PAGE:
The CDC estimates about 1 in 10 Americans have diabetes. Type 2 diabetes is the most common type of diabetes by a significant margin.
Diabetes can cause health complications in several parts of your body including your heart, kidneys, feet, hearing, vision, and more. In this post, we will highlight the vision-related complications of diabetes.
Approximately 38 million Americans are living with diabetes according to the CDC. Of those, the National Eye Institute estimates 1 in 15 will develop Diabetic Macular Edema (DME) which is just one type of eye-related diabetes complication.
What is Type 2 Diabetes?
Your pancreas produces insulin, which helps the sugar you consume makes its way through your body to be used as energy. When you have type 2 diabetes though, your pancreas is unable to produce enough insulin to manage your sugar.
Your cells also respond poorly to insulin and thus can absorb less sugar. This makes you “insulin resistant.”
Without sufficient insulin, this process eventually results in high blood sugar and diabetes.
How Does Diabetes Affect Eyes?
Having high blood sugar can cause changes in fluid levels or swelling in the tissues of your eyes. This causes blurry vision but normally is a short term result of switching diabetes care plans or medicines.
Long-term high blood sugar can cause more serious eye complications, with damage potentially starting during prediabetes. On the back side of your eye are tiny blood vessels, which are susceptible to damage from high blood sugar that can result in the blood vessels leaking.
Common Types of Eye Diseases Associated with Diabetes
Diabetic Retinopathy – swelling caused by leaking blood vessels, or poor growth of new blood vessels can ultimately result in blindness.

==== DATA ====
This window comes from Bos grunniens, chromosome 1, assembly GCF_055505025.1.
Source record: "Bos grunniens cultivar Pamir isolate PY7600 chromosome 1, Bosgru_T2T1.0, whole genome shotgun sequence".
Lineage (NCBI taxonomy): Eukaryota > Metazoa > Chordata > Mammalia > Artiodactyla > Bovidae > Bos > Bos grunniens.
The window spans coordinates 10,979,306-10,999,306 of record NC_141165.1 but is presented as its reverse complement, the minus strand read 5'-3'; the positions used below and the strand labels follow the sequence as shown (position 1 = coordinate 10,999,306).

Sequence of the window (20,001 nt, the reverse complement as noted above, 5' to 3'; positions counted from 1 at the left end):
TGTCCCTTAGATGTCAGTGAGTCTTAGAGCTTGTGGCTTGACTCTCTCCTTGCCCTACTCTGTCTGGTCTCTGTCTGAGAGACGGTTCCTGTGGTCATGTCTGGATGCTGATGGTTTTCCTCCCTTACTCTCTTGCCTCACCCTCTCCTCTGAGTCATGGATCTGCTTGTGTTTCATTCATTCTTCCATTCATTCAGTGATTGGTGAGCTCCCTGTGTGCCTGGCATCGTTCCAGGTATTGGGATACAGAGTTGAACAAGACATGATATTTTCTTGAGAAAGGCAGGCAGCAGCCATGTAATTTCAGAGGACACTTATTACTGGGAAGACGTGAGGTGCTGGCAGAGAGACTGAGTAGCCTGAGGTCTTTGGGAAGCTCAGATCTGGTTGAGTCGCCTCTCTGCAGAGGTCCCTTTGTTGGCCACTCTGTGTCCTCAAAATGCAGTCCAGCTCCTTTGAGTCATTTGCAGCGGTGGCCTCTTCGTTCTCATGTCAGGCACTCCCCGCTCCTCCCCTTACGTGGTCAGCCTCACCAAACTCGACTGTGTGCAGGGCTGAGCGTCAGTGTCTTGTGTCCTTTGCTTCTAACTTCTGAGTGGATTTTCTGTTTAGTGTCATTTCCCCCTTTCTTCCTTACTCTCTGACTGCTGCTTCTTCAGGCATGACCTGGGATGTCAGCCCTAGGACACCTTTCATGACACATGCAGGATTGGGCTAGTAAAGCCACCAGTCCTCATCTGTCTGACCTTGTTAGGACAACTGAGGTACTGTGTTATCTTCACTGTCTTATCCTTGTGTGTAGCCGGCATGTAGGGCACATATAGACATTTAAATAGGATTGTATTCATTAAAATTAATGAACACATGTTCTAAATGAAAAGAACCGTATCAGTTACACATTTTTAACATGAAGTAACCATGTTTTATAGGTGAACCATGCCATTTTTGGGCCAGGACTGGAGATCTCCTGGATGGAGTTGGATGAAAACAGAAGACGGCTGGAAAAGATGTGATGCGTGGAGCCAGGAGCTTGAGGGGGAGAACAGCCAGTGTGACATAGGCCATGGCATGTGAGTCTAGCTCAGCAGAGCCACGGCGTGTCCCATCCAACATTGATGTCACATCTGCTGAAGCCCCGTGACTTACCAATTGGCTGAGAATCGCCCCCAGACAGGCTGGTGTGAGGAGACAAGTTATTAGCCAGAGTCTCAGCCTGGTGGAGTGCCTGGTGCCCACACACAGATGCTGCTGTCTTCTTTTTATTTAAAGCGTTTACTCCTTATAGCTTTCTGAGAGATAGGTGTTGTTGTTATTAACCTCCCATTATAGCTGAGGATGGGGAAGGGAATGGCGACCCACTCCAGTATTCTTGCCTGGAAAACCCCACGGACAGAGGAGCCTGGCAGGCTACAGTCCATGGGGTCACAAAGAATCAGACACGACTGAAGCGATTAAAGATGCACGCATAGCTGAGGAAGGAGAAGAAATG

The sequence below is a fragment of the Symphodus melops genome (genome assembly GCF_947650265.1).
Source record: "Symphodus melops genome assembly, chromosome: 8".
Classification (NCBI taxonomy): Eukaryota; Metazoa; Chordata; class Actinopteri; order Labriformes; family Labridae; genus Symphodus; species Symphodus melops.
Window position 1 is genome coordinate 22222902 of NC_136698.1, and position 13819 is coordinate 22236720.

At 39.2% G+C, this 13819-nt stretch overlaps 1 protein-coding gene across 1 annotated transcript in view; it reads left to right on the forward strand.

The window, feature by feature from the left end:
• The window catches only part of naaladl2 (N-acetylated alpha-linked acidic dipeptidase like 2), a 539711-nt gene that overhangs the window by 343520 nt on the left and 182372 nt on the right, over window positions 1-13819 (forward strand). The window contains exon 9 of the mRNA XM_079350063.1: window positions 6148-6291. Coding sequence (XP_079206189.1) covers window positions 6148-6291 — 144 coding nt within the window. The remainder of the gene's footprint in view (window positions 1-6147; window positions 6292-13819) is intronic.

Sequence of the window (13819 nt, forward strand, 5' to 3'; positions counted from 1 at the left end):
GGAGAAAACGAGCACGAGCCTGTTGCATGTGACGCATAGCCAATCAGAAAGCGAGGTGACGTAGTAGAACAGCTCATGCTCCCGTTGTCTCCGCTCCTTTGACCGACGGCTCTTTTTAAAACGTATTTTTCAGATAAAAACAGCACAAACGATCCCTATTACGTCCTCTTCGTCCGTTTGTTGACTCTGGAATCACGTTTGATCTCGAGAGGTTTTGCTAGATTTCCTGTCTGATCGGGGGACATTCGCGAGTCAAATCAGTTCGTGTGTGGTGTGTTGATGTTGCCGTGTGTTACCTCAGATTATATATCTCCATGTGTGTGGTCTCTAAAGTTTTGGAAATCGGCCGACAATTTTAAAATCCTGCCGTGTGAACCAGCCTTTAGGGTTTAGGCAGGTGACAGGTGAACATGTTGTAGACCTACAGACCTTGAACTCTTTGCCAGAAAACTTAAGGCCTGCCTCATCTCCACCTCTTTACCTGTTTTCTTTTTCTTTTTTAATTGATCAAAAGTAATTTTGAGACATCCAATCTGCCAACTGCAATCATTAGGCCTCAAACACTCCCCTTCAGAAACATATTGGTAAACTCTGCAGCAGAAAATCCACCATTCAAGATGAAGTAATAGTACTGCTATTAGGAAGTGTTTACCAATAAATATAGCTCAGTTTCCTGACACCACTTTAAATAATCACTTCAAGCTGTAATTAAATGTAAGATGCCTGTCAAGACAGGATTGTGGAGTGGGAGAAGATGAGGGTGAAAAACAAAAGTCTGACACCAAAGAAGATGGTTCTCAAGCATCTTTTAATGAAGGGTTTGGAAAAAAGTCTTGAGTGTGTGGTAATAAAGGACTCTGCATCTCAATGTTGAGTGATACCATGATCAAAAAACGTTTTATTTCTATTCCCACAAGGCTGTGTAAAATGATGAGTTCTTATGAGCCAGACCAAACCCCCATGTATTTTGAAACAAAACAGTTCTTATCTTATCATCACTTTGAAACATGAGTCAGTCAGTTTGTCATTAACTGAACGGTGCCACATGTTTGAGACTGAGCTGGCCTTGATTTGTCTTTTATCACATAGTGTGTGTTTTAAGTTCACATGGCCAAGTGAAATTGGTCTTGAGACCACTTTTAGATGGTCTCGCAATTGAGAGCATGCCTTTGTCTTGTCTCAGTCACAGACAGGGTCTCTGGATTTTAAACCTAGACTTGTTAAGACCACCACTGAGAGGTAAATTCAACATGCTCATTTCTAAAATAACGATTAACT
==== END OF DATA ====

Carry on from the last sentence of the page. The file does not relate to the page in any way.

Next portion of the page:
Diabetic Macular Edema (DME) – swelling caused by leaking blood vessels in the eye can cause blurred or distorted vision.
Neovascular Glaucoma – commonly associated with pressure on the eye, glaucoma can result from high blood sugar levels damaging the eye’s retina and causing unusual blood vessel regrowth.
Cataracts – as you get older, cataracts can be very common, affecting about half of Americans over the age of 80. A cataract causes a cloudy buildup on the lens of your eye. People who have diabetes can have cataracts develop sooner and progress at a faster rate.
What Can You Do?
If you are diabetic or prediabetic, it is crucial to see your primary care provider regularly to ensure you are keeping your diabetes under control.
Regular eye exams are important for anyone, particularly those with diabetes. Seeing an eye doctor regularly can help you keep tabs on the health of your eyes as you manage your diabetes. Any changes in your vision or the health of your eyes should be reported to your primary care provider and eye doctor as soon as possible.
Vision is a crucial part of your life, so take managing your diabetes and eye health seriously to maintain the best possible vision in the long term.